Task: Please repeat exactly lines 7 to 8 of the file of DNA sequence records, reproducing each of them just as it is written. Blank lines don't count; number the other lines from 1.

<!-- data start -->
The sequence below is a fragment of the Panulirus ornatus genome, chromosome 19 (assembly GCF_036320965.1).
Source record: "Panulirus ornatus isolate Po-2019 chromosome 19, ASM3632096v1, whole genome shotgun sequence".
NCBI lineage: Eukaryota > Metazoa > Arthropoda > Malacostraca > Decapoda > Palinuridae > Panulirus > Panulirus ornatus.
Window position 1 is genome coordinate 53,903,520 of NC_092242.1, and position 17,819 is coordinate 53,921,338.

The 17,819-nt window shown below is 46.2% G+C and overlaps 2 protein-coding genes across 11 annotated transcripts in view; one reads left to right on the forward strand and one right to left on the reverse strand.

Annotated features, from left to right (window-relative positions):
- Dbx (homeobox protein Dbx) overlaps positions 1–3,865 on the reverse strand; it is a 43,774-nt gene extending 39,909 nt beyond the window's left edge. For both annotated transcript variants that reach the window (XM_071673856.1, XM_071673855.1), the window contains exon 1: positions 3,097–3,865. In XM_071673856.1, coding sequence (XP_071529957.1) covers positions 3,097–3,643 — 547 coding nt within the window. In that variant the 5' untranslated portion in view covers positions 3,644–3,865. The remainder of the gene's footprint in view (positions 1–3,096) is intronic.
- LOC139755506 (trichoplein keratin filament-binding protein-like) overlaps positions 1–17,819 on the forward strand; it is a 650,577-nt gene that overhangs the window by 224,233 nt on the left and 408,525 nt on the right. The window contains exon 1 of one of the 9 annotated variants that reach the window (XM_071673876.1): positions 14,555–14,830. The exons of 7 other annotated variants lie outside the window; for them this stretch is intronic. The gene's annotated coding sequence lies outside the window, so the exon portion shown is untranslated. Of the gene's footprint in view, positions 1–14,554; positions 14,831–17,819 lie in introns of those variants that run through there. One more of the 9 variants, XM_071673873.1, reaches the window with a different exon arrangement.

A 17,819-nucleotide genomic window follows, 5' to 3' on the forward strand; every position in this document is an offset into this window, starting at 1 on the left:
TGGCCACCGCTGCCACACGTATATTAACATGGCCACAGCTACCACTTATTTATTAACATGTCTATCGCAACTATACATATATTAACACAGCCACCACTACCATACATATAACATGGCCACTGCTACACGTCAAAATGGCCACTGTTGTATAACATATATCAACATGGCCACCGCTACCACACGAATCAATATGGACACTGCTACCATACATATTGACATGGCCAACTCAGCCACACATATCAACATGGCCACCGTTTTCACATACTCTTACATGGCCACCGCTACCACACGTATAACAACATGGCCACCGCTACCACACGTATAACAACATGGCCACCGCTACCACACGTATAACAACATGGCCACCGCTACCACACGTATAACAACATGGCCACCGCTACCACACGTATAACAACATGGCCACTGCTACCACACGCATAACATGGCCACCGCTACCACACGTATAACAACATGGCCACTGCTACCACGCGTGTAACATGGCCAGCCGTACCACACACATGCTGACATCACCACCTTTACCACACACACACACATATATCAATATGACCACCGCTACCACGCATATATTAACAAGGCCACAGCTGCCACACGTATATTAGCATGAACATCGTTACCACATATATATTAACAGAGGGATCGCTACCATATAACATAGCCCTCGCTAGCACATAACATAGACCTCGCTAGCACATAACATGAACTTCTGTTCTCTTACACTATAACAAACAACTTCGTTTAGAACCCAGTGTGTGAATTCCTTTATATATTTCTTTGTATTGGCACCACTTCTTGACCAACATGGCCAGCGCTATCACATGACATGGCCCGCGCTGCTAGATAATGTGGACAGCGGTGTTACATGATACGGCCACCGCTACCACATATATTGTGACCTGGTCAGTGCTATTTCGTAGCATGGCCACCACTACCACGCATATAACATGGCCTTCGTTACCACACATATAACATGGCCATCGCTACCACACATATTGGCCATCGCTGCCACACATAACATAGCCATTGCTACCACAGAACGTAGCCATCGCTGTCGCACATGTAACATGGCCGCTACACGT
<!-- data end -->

- Dbx (homeobox protein Dbx) overlaps positions 1–3,865 on the reverse strand; it is a 43,774-nt gene extending 39,909 nt beyond the window's left edge. For both annotated transcript variants that reach the window (XM_071673856.1, XM_071673855.1), the window contains exon 1: positions 3,097–3,865. In XM_071673856.1, coding sequence (XP_071529957.1) covers positions 3,097–3,643 — 547 coding nt within the window. In that variant the 5' untranslated portion in view covers positions 3,644–3,865. The remainder of the gene's footprint in view (positions 1–3,096) is intronic.
- LOC139755506 (trichoplein keratin filament-binding protein-like) overlaps positions 1–17,819 on the forward strand; it is a 650,577-nt gene that overhangs the window by 224,233 nt on the left and 408,525 nt on the right. The window contains exon 1 of one of the 9 annotated variants that reach the window (XM_071673876.1): positions 14,555–14,830. The exons of 7 other annotated variants lie outside the window; for them this stretch is intronic. The gene's annotated coding sequence lies outside the window, so the exon portion shown is untranslated. Of the gene's footprint in view, positions 1–14,554; positions 14,831–17,819 lie in introns of those variants that run through there. One more of the 9 variants, XM_071673873.1, reaches the window with a different exon arrangement.